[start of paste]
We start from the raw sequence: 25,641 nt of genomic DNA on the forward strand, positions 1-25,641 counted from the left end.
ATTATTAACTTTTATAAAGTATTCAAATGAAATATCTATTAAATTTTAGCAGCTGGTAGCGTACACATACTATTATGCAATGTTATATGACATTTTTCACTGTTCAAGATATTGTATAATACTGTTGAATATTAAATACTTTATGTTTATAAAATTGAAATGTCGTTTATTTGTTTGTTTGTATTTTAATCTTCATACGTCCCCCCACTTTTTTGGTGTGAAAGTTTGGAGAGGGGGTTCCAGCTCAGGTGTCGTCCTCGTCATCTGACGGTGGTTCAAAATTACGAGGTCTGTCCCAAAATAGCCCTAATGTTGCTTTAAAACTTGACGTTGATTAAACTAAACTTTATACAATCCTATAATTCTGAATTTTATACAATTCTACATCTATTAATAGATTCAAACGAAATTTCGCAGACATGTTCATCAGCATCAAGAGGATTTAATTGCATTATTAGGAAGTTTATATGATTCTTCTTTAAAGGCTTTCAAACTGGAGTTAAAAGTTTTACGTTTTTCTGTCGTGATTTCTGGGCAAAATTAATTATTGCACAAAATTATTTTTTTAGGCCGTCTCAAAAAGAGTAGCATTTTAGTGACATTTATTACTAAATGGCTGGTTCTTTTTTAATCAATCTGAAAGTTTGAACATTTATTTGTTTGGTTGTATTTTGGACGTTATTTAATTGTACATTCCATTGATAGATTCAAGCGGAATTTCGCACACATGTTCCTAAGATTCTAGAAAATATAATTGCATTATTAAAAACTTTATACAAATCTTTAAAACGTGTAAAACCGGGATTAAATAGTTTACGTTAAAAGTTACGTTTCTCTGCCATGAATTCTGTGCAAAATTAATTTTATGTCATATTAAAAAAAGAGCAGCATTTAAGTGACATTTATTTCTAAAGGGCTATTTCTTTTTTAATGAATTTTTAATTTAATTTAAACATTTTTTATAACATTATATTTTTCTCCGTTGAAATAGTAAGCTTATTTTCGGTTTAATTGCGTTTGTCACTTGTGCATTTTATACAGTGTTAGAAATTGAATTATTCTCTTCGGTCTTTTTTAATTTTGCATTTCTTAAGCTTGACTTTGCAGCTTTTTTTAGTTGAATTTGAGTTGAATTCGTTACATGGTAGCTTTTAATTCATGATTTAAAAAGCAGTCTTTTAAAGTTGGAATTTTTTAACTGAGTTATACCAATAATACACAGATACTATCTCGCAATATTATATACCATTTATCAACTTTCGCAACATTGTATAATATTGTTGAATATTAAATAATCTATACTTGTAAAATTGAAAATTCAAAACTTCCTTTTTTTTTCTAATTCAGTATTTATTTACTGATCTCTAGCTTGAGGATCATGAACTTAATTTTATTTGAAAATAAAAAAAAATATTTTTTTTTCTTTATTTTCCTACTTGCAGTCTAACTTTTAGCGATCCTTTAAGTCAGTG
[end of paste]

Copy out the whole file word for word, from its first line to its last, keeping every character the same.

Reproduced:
We start from the raw sequence: 25,641 nt of genomic DNA on the forward strand, positions 1-25,641 counted from the left end.
ATTATTAACTTTTATAAAGTATTCAAATGAAATATCTATTAAATTTTAGCAGCTGGTAGCGTACACATACTATTATGCAATGTTATATGACATTTTTCACTGTTCAAGATATTGTATAATACTGTTGAATATTAAATACTTTATGTTTATAAAATTGAAATGTCGTTTATTTGTTTGTTTGTATTTTAATCTTCATACGTCCCCCCACTTTTTTGGTGTGAAAGTTTGGAGAGGGGGTTCCAGCTCAGGTGTCGTCCTCGTCATCTGACGGTGGTTCAAAATTACGAGGTCTGTCCCAAAATAGCCCTAATGTTGCTTTAAAACTTGACGTTGATTAAACTAAACTTTATACAATCCTATAATTCTGAATTTTATACAATTCTACATCTATTAATAGATTCAAACGAAATTTCGCAGACATGTTCATCAGCATCAAGAGGATTTAATTGCATTATTAGGAAGTTTATATGATTCTTCTTTAAAGGCTTTCAAACTGGAGTTAAAAGTTTTACGTTTTTCTGTCGTGATTTCTGGGCAAAATTAATTATTGCACAAAATTATTTTTTTAGGCCGTCTCAAAAAGAGTAGCATTTTAGTGACATTTATTACTAAATGGCTGGTTCTTTTTTAATCAATCTGAAAGTTTGAACATTTATTTGTTTGGTTGTATTTTGGACGTTATTTAATTGTACATTCCATTGATAGATTCAAGCGGAATTTCGCACACATGTTCCTAAGATTCTAGAAAATATAATTGCATTATTAAAAACTTTATACAAATCTTTAAAACGTGTAAAACCGGGATTAAATAGTTTACGTTAAAAGTTACGTTTCTCTGCCATGAATTCTGTGCAAAATTAATTTTATGTCATATTAAAAAAAGAGCAGCATTTAAGTGACATTTATTTCTAAAGGGCTATTTCTTTTTTAATGAATTTTTAATTTAATTTAAACATTTTTTATAACATTATATTTTTCTCCGTTGAAATAGTAAGCTTATTTTCGGTTTAATTGCGTTTGTCACTTGTGCATTTTATACAGTGTTAGAAATTGAATTATTCTCTTCGGTCTTTTTTAATTTTGCATTTCTTAAGCTTGACTTTGCAGCTTTTTTTAGTTGAATTTGAGTTGAATTCGTTACATGGTAGCTTTTAATTCATGATTTAAAAAGCAGTCTTTTAAAGTTGGAATTTTTTAACTGAGTTATACCAATAATACACAGATACTATCTCGCAATATTATATACCATTTATCAACTTTCGCAACATTGTATAATATTGTTGAATATTAAATAATCTATACTTGTAAAATTGAAAATTCAAAACTTCCTTTTTTTTTCTAATTCAGTATTTATTTACTGATCTCTAGCTTGAGGATCATGAACTTAATTTTATTTGAAAATAAAAAAAAATATTTTTTTTTCTTTATTTTCCTACTTGCAGTCTAACTTTTAGCGATCCTTTAAGTCAGTG